10. I actually do have a recipe for braised oxtail on page 62 of my book; I recommend 175F/80C for 12–18 hours.
  11. Thank you Shalmanese for your quick response to Tatoosh's question. To add a little detail, let me quote the food safety section of my web guide:
  12. I just wanted to let you know that the first issue of the International Journal of Gastronomy and Food Science is finally out. It seems that all 10 articles (including my review article on sous vide cooking) are available for free download.
  13. It's normal for the liquid in the bag to look unappetizing, especially for the long, low-temperature recipes. If you drain the liquid into a microwave-safe bowl and microwave it until it boils, it'll look more like what you're used to; many then filter out the precipitated (sarcoplasmic) proteins and brown them in a pan (with some fat) (add some flour to the fat to make a roux,) and then add the filtered liquid to make a simple sauce. That said, this method doesn't make a lot of sauce and the protein you just cooked is likely to get too cold while you prepare it.
  14. Hello Elsie, Let me see if I can unpack some of the comments made in this thread for you. When cooking, some thing happen quickly and other things happen slowly. In traditional cooking, few recipes take advantage of these slow processes. Sous vide cooking makes controlling these slow processes practical. The slow processes, like the enzymatic break down of collagen, mostly increase tenderness. If what you want to cook is tender, such as fish, then you want to limit the slow processes by not keeping the food in the water bath for too long. So if you are cooking tender pork chops, then you'll probably just want to bring them up to temperature and then hold them at that temperature until they're pasteurized. If your pork chops aren't very tender — as I find most of today's lean pork — then using these slow processes to increase tenderness is useful. Cooking for a long time at 130°F has the added benefit of making the color of the meat paler. This is why my cooking times are much longer for some cuts of pork chops than those recommended by Chris. Obviously, I recommend reading my free web guide and my new review article (which discusses fast and slow processes in more detail).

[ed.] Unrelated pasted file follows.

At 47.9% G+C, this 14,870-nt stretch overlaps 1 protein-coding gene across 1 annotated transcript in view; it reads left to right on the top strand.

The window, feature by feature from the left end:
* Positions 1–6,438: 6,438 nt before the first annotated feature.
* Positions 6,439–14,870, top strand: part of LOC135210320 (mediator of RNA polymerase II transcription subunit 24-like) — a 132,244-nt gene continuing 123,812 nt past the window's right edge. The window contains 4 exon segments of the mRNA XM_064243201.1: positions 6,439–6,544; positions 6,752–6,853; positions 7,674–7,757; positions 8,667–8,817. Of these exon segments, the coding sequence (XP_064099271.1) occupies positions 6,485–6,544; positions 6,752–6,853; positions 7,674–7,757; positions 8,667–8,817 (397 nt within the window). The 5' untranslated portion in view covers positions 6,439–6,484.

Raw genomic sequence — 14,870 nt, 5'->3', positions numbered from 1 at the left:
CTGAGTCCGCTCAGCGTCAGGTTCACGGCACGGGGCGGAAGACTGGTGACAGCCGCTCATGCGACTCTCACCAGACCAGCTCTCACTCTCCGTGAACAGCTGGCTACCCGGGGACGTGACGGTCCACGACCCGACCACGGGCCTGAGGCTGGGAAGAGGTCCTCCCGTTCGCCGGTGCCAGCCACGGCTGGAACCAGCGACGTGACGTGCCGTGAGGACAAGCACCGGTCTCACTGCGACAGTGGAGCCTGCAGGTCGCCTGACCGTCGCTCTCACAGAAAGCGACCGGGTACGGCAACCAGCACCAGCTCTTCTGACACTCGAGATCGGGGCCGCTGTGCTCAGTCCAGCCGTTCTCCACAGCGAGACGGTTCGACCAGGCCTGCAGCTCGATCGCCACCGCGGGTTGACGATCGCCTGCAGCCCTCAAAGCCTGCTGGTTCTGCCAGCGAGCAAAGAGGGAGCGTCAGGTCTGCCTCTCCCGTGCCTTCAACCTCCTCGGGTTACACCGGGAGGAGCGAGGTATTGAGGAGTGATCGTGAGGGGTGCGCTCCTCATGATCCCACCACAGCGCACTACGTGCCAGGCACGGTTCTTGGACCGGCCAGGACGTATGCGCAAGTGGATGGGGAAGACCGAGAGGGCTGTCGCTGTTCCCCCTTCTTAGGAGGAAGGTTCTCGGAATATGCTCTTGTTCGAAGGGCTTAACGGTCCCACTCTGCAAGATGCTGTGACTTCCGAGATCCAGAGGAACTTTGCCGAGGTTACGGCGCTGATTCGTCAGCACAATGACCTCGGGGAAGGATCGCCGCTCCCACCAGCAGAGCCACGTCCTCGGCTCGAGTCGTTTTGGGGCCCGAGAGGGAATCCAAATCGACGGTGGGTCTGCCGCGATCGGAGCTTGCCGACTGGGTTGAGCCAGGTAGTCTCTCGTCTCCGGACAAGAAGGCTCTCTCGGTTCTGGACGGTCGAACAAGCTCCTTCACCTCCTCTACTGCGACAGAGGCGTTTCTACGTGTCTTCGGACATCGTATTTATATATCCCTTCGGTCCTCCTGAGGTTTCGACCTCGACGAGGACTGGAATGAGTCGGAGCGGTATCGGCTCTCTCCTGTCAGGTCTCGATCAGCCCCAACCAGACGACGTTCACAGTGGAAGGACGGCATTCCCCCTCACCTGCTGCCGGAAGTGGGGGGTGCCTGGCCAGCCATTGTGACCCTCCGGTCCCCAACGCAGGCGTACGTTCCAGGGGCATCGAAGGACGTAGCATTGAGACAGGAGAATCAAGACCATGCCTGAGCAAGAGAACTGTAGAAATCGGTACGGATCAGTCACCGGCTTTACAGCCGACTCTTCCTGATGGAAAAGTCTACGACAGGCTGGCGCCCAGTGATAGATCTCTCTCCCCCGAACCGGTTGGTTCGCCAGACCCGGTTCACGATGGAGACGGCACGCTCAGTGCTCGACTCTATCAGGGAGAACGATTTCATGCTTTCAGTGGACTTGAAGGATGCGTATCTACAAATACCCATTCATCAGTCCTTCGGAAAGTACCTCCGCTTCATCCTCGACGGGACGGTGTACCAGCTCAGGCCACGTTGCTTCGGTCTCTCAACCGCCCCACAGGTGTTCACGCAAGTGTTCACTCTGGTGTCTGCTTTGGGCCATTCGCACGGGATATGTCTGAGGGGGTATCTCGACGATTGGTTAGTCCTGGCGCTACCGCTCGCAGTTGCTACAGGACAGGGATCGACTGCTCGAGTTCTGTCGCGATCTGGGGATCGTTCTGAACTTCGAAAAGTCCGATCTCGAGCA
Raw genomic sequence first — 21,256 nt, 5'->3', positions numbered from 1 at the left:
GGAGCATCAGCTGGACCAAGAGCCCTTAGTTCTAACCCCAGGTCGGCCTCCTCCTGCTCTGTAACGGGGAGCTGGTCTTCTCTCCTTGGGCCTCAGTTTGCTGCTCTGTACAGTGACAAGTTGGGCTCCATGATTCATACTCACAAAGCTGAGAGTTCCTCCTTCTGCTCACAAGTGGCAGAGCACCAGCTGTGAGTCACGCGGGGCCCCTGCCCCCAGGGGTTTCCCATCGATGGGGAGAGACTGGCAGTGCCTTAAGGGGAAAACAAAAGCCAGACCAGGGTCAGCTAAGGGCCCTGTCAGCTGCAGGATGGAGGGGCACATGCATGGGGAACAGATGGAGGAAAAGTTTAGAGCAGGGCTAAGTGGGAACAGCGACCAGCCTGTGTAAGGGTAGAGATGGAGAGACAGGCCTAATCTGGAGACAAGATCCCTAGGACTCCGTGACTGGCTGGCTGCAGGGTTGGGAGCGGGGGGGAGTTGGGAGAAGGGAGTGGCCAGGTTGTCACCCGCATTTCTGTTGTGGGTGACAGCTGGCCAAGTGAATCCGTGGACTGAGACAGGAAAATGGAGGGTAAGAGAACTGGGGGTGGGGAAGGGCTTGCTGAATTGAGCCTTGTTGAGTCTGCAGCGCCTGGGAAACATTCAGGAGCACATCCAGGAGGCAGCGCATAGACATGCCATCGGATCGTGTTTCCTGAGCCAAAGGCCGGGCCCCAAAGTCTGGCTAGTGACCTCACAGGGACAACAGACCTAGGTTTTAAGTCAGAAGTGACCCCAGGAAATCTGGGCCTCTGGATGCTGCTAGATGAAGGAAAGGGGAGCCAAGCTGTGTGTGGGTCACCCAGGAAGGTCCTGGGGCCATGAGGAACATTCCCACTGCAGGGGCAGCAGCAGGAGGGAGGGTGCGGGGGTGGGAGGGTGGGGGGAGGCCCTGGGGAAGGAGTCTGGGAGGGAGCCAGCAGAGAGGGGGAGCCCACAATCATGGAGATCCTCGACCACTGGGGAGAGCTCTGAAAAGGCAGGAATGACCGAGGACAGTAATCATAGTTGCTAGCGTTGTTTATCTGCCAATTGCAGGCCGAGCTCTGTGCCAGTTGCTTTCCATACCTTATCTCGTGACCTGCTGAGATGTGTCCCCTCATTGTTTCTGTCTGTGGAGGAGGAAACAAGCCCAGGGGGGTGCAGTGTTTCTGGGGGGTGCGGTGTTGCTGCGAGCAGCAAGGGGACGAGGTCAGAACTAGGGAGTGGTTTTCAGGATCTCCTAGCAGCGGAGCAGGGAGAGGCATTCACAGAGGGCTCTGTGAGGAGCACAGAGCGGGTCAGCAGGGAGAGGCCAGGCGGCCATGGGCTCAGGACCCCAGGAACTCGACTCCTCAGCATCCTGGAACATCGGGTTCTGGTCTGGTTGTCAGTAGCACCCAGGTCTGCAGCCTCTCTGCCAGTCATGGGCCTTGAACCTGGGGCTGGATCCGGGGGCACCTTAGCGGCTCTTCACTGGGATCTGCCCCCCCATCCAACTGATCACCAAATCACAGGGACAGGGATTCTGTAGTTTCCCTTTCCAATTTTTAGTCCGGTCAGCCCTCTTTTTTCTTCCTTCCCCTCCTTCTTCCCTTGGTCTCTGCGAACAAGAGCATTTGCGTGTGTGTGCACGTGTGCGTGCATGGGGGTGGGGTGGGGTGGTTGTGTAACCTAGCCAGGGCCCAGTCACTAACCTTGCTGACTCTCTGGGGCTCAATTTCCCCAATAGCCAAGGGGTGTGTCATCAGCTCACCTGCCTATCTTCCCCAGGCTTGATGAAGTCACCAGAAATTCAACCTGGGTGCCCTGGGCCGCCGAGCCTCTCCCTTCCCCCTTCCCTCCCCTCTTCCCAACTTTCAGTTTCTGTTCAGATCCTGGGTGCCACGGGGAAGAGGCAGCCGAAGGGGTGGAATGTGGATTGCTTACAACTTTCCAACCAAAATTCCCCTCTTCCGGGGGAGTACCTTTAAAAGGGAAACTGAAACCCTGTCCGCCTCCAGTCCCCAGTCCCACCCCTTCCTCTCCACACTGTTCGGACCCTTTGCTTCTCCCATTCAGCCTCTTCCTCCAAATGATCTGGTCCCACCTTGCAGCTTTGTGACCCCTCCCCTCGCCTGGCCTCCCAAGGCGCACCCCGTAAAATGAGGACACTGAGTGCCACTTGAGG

15. It's very hard to accurately predict heating times in a dry oven because the surface heat transfer coefficient, h, is too low (say 15–30 W/m2-K). For example, let's look at a variety of h values and see how it changes the heating time of a 50 mm cylinder to 54°C in a 55°C medium: h HH:MM 10 07:10 15 04:57 20 03:58 25 03:24 30 02:59 40 02:32 50 02:15 65 02:00 80 01:50 100 01:42 150 01:32 200 01:27 250 01:24 300 01:22 400 01:20 500 01:18 650 01:17 800 01:16 1000 01:15 As for food safety, I just don't have enough data on how sterile the interior of intact muscle meat really is. Obviously there's a huge problem with mechanically tenderized meat. There are other reasons why the meat's interior might not be sterile, such as a dirty knife being used to exsanguinate the animal. The meat could always be pasteurized using ionizing radiation before rapid-aging (or rapid-conditioning) but the general-population's fear of radiation precludes this option. High-pressure probably can't be used because it'd denature many of the enzymes need in the aging process. I'm sorry I don't have a better answer for you. There may be research out there, but I don't currently have the time to look for it. I don't do rapid-aging myself but I'm a very risk-adverse person. Edit: Fixed a typo and added more h values.
  • Create New...